Villers-Bretonneux is now a civic tribute to the valor of those Australian, British and Canadian soldiers, with the hotels and streets named after Australian cities. Rue de Melbourne runs through the centre of Villers-Bretonneux and L’hotel is a favourite watering hole for many locals.
The Australian flag and the French Tricolor fly side by side at a huge war memorial outside the town, and stand together in a classroom at the local primary school. The first road sign to greet visitors in Villers-Bretonneux proudly proclaims Robinvale, Australia, as its twin town.
The official twinning ceremony took place in 1984, with respective celebrations held in both towns.
Just as Robinvale has Caix Square, the Villers-Bretonneux village centre has been named Robinvale Square.
It is a cherished relationship that exists between the two towns, but the Australian Army paid a high price in the battle that led to the alliance between France and Australia.
The battle at Villers-Bretonneux in 1918 was to become renowned for some of the most savage fighting of the war. Indeed the story of the 13th and 15th Australian Brigades at Villers-Bretonneux is recorded as one of the most bloody episodes in Australian history and is known by the Germans as “the black day”.
Following the fierce battle where almost 2,400 Australian soldiers died (source) in the battle the bond between Villers-Bretonneux and Australian was cemented after the war when the City of Melbourne was adopted the war-ravaged village and pledged £22,700 to rebuild the local school. The money was raised by Victorian school children who held penny drives.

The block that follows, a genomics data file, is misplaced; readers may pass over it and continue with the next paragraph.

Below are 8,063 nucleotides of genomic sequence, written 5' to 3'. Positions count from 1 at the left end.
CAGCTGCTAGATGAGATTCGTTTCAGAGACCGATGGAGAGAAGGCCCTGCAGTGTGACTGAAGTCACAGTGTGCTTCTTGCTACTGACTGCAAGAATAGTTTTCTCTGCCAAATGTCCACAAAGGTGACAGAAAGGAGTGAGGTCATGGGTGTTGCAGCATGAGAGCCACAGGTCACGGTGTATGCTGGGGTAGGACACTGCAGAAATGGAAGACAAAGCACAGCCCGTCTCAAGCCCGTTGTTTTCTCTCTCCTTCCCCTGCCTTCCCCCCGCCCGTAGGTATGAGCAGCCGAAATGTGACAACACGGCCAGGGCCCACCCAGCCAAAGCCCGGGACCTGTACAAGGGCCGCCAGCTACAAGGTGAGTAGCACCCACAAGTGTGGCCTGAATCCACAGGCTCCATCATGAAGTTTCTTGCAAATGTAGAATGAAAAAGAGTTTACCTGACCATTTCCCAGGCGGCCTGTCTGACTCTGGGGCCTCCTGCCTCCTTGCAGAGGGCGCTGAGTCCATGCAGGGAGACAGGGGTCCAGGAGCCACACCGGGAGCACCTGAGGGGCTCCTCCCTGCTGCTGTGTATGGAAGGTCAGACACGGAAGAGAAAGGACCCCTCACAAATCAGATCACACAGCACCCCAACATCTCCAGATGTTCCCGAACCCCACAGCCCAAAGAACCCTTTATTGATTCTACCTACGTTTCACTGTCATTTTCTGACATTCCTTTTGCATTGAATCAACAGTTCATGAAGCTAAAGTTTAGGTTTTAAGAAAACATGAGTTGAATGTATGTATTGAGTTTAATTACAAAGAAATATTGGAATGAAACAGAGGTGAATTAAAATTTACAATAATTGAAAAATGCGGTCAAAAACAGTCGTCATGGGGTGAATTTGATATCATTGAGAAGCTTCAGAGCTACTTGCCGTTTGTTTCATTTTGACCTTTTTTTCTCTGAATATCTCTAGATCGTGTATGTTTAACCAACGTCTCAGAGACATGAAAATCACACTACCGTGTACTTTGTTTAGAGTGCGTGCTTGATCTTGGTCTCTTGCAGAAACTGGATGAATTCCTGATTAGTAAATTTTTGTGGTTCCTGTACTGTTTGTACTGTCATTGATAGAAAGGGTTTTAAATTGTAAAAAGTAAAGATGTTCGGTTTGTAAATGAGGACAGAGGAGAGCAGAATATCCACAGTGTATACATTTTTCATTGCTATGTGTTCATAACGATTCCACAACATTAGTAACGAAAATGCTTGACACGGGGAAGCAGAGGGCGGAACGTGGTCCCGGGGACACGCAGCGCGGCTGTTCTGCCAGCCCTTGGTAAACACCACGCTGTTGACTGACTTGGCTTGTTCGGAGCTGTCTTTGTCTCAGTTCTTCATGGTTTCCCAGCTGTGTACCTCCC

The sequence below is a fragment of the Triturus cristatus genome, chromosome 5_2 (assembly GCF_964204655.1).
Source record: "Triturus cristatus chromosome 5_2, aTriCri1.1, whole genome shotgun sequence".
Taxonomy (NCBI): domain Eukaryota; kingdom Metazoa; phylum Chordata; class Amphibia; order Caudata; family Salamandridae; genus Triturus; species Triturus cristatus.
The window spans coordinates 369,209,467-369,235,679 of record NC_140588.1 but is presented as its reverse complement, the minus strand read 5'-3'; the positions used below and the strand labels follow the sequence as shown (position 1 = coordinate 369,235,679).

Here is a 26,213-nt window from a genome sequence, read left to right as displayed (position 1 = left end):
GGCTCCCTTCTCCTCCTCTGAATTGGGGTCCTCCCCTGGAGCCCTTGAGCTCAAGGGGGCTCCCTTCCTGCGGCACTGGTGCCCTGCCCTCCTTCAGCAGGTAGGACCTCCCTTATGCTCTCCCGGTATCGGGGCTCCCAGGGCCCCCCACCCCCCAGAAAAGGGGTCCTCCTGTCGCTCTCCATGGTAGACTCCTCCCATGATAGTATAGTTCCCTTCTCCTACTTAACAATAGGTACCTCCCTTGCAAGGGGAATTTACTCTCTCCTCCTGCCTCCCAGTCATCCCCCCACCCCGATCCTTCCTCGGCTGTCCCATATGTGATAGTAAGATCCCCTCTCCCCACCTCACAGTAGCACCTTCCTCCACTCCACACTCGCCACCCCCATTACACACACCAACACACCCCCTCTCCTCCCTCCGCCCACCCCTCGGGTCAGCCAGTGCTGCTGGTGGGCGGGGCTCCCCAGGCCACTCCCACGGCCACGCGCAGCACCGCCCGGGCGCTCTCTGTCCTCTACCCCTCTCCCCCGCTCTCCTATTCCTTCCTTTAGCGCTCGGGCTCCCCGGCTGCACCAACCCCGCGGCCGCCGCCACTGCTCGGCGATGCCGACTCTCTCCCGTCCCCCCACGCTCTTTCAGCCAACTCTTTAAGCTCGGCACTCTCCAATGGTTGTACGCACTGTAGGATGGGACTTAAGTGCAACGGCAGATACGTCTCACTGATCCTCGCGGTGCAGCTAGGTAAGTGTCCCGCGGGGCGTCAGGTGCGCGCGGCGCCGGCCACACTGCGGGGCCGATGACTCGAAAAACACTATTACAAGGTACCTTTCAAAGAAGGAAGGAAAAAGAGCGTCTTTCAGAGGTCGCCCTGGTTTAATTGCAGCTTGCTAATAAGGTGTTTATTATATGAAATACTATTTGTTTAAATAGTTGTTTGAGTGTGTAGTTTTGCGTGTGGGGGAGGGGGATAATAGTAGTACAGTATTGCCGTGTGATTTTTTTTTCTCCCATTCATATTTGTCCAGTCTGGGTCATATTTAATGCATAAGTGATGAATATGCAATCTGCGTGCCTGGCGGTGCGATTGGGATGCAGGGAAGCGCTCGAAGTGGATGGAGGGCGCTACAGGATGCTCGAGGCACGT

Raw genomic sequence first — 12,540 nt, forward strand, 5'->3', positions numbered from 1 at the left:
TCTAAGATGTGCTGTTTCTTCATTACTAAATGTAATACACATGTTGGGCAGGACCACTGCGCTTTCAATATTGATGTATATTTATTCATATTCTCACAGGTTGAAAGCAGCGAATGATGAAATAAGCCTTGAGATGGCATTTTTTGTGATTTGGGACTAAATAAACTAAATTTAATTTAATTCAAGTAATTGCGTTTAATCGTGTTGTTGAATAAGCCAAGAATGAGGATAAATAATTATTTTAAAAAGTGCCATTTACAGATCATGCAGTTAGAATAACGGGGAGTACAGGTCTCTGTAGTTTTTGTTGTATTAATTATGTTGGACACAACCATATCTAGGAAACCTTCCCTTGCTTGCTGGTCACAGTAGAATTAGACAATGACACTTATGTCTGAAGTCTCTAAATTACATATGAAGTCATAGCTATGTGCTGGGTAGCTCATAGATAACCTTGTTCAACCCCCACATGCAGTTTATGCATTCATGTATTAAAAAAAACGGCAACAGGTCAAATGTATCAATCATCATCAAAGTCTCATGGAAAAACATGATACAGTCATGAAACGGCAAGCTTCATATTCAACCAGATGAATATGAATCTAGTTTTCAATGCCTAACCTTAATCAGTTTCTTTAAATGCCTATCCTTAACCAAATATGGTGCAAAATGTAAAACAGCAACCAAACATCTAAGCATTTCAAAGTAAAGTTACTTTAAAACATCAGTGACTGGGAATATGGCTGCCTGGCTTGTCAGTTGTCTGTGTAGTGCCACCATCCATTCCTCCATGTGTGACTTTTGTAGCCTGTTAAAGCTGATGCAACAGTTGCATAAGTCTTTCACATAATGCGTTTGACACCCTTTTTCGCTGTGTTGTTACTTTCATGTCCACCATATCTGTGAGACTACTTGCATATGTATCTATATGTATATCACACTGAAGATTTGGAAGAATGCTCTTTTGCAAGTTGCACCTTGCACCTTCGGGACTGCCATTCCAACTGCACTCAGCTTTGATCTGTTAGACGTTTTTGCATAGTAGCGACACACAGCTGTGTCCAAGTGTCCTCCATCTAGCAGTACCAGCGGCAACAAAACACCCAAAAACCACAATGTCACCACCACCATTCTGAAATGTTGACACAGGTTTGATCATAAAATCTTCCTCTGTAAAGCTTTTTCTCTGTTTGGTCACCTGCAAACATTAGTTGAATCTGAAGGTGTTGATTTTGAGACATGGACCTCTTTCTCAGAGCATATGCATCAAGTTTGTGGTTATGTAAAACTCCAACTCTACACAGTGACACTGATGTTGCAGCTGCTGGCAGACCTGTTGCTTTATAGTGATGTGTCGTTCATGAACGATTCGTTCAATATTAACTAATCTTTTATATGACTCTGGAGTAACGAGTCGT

Hundreds of Australians continue to visit Villers-Bretonneux each year, and the number of French visitors to Robinvale also grows annually.
Apart from the warm welcome by locals, visitors also enjoy the many attractions of this rich horticultural district. A huge range of fruit and vegetables are grown, along with almonds and fine wines.
The Robinvale district takes great pride in its French connection, paving the way for a long and warm relationship with the village of Villers-Bretonneux.
Our proud war heritage continued, after WWII Robinvale developed rapidly after the surrounding land was acquired and parcelled up as part of the soldier settlement scheme, and was principally used to grow grapes and citrus. Many of the streets in the town are named after significant war battles Australian’s have served in over the years.